After the arguments in the Utah gay marriage case had ended, the state’s recently appointed attorney general Sean Reyes approached the six plaintiffs in the case to offer sympathy for what they have gone through. “It’s not personal,” Reyes told the three couples, according to the account by Los Angeles Times reporter Jenny Deam.
Reyes, a Republican and the first Latino to hold statewide office in Utah, elaborated when reporters caught up with him. “I wish them the best,” said Reyes, son of an immigrant Filipino father. “Their families are as important to them as mine is to me." Reyes continued to strike a conciliatory tone the next day at a rally of gay marriage opponents, urging the crowd to be “respectful” and “empathetic” toward those on the other side.
For her part, the lawyer for the plaintiffs also took a conciliatory stance during the hour-long arguments in the case before three judges from the Tenth U.S. Circuit Court of Appeals [April 10]. When Salt Lake City attorney Peggy Tomsic said the state’s voter-enacted ban on same-sex marriage reflected “animus,” Judge Paul Kelly asked whether she was accusing the people of Utah of being “mean-spirited or bigoted.” Tomsic quickly demurred. Animus, she explained, was merely “a constitutional term of art” used to describe exclusionary laws that had no rational basis.
Reporters who covered the arguments were naturally tentative in their stories about the likely outcome of the case, but anyone who listens to the audio posted on the court’s web site can hear the outlines of a decision to strike down the Utah measure. Alone among the three judges, Kelly, a Republican appointed to the bench in 1991 by President George H.W. Bush, appeared to defend what the state’s lawyer defined as Utah’s “traditional child-centric vision” of marriage.
The other two judges had sharp questions for the state’s lawyer: Gene Schaerr, a high-profile appellate lawyer who resigned from a Washington, D.C., firm to return to his native state to defend the gay marriage ban. Schaerr opened by arguing that the Supreme Court had upheld states’ authority over marriage in its decision in June, United States v. Windsor, to strike down the federal Defense of Marriage Act (DOMA), Judge Carlos Lucero, a Democrat appointed by President Bill Clinton in 1995, pointedly disagreed. The “dispositive language” in Justice Anthony M. Kennedy’s opinion in the case was not about federalism, Lucero said, but about equal protection.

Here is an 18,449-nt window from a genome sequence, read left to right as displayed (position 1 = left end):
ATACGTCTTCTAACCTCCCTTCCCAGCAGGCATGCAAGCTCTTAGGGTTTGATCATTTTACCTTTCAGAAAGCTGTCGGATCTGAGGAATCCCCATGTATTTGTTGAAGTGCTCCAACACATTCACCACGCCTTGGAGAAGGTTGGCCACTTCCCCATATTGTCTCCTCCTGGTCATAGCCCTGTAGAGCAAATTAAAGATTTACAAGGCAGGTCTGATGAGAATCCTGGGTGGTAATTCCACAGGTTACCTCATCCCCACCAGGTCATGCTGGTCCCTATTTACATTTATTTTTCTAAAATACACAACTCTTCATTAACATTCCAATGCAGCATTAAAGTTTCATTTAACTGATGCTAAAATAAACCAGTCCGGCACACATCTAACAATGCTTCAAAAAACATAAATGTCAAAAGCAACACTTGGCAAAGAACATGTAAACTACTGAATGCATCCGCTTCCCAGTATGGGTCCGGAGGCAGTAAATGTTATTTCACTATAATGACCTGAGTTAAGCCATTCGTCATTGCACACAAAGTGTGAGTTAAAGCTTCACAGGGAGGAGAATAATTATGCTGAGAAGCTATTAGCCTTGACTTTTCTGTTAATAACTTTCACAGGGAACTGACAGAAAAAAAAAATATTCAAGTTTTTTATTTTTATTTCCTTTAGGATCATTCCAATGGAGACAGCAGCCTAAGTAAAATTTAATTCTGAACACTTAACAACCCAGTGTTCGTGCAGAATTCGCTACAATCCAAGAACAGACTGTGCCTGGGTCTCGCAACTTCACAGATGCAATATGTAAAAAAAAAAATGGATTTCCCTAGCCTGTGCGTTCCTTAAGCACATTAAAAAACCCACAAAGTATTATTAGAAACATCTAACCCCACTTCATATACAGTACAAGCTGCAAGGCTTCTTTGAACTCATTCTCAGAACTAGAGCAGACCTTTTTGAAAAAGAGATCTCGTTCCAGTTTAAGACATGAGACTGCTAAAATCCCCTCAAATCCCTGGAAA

Judge Jerome Holmes, a conservative African American appointed by President George W. Bush in 2006, asked pointed questions of both lawyers. But he seemed to presage a vote for the plaintiffs by citing the Supreme Court’s decision in 1967 to strike down laws banning interracial marriage. That law “made that mixed-race couple essentially an ‘other’ for the purposes of marriage,” Holmes told Schaerr. “Why is that any different from this situation?”
Even before the arguments, gay marriage supporters were optimistic about winning Holmes’s vote. He was one of the two Tenth Circuit judges who back in December declined to block gay marriages in Utah while the lower court ruling invalidating the ban was on appeal.
Schaerr’s decision to pitch the state’s defense on the interests of children led the judges into questions about the social science research on how kids fare in same-sex households. In reply, Schaerr made a telling concession that children of same-sex couples “would likely be better off if their guardians or parents were allowed to be married.” When he continued by saying the same would be true for children of polygamous marriages, Lucero abruptly cut him off. “Let’s talk about gay marriage,” Lucero said.
The arguments in the Utah case and arguments before the same panel in a case from Oklahoma later this week [April 17] mark the first times marriage equality has reached a federal appeals court since the Supreme Court’s decision in Windsor. Since the Supreme Court ruling, gay marriage advocates have won an unbroken string of victories in 11 states from state and federal courts.
Judges from diverse backgrounds and representing different generations have uniformly interpreted Windsor to undermine the state laws still on the book excluding same-sex couples from marrying. Besides Utah and Oklahoma, state bans have also been struck down by federal judges in Virginia, Texas, and Michigan. The judge in the Virginia case, Arenda Wright Allen, is an African American appointed by President Obama in 2011; the judge in the Michigan case, Bernard Friedman, was appointed by President Ronald Reagan in 1988. In his ruling, Friedman significantly rejected the social science research cited by opponents of same-sex marriage as “unreliable.”
After Friedman’s ruling, the Detroit Free Press columnist Brian Dickerson recalled that the judge had hired a lesbian law clerk back in 1995 and had taken a grandfatherly interest in her family through her two pregnancies. As the anecdote shows, the court cases now headed toward the Supreme Court may ultimately turn on questions of law, but despite what Reyes told the Utah plaintiffs the cases are also unmistakably personal for the couples involved.
Gay marriage advocates have turned public opinion around by showing Americans the true picture of gay and lesbian families. With those stories before them, judges have been turned around as well, recognizing a right unrecognized as recently as 10 years ago. The only question remaining is what the Supreme Court will do when the first cases arrive there, probably later this year.